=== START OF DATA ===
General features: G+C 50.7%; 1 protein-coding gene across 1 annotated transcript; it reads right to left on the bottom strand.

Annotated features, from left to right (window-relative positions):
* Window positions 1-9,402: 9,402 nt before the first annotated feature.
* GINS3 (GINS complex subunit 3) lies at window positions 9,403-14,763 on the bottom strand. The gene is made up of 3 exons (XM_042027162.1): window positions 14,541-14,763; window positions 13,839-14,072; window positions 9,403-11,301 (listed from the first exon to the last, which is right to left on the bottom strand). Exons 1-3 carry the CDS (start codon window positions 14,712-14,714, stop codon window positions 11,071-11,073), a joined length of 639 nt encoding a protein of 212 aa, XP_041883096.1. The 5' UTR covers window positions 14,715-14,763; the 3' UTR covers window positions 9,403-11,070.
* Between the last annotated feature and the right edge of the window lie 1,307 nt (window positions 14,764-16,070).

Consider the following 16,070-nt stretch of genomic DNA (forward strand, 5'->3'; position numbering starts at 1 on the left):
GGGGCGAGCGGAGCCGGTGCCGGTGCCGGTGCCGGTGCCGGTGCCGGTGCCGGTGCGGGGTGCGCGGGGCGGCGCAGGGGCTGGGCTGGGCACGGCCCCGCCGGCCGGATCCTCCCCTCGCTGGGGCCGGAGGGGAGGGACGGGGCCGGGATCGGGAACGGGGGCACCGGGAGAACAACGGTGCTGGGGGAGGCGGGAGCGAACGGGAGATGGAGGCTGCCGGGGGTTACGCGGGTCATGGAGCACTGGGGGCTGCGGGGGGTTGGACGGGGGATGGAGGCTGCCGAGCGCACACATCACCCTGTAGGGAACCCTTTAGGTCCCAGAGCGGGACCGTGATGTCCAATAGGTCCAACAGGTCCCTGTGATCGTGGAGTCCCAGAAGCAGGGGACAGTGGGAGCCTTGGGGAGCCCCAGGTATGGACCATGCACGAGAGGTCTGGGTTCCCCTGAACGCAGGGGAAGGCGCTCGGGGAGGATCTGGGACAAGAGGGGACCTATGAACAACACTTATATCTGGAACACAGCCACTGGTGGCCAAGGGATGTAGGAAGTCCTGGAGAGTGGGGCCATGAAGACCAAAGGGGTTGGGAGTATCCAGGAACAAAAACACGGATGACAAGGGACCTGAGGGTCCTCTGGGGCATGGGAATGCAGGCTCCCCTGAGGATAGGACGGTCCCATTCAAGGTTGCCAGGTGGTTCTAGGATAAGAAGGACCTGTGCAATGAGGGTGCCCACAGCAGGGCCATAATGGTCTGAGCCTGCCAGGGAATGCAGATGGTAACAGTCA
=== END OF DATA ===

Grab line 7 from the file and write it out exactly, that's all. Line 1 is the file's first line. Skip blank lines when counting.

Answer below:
GGGGCGAGCGGAGCCGGTGCCGGTGCCGGTGCCGGTGCCGGTGCCGGTGCCGGTGCGGGGTGCGCGGGGCGGCGCAGGGGCTGGGCTGGGCACGGCCCCGCCGGCCGGATCCTCCCCTCGCTGGGGCCGGAGGGGAGGGACGGGGCCGGGATCGGGAACGGGGGCACCGGGAGAACAACGGTGCTGGGGGAGGCGGGAGCGAACGGGAGATGGAGGCTGCCGGGGGTTACGCGGGTCATGGAGCACTGGGGGCTGCGGGGGGTTGGACGGGGGATGGAGGCTGCCGAGCGCACACATCACCCTGTAGGGAACCCTTTAGGTCCCAGAGCGGGACCGTGATGTCCAATAGGTCCAACAGGTCCCTGTGATCGTGGAGTCCCAGAAGCAGGGGACAGTGGGAGCCTTGGGGAGCCCCAGGTATGGACCATGCACGAGAGGTCTGGGTTCCCCTGAACGCAGGGGAAGGCGCTCGGGGAGGATCTGGGACAAGAGGGGACCTATGAACAACACTTATATCTGGAACACAGCCACTGGTGGCCAAGGGATGTAGGAAGTCCTGGAGAGTGGGGCCATGAAGACCAAAGGGGTTGGGAGTATCCAGGAACAAAAACACGGATGACAAGGGACCTGAGGGTCCTCTGGGGCATGGGAATGCAGGCTCCCCTGAGGATAGGACGGTCCCATTCAAGGTTGCCAGGTGGTTCTAGGATAAGAAGGACCTGTGCAATGAGGGTGCCCACAGCAGGGCCATAATGGTCTGAGCCTGCCAGGGAATGCAGATGGTAACAGTCA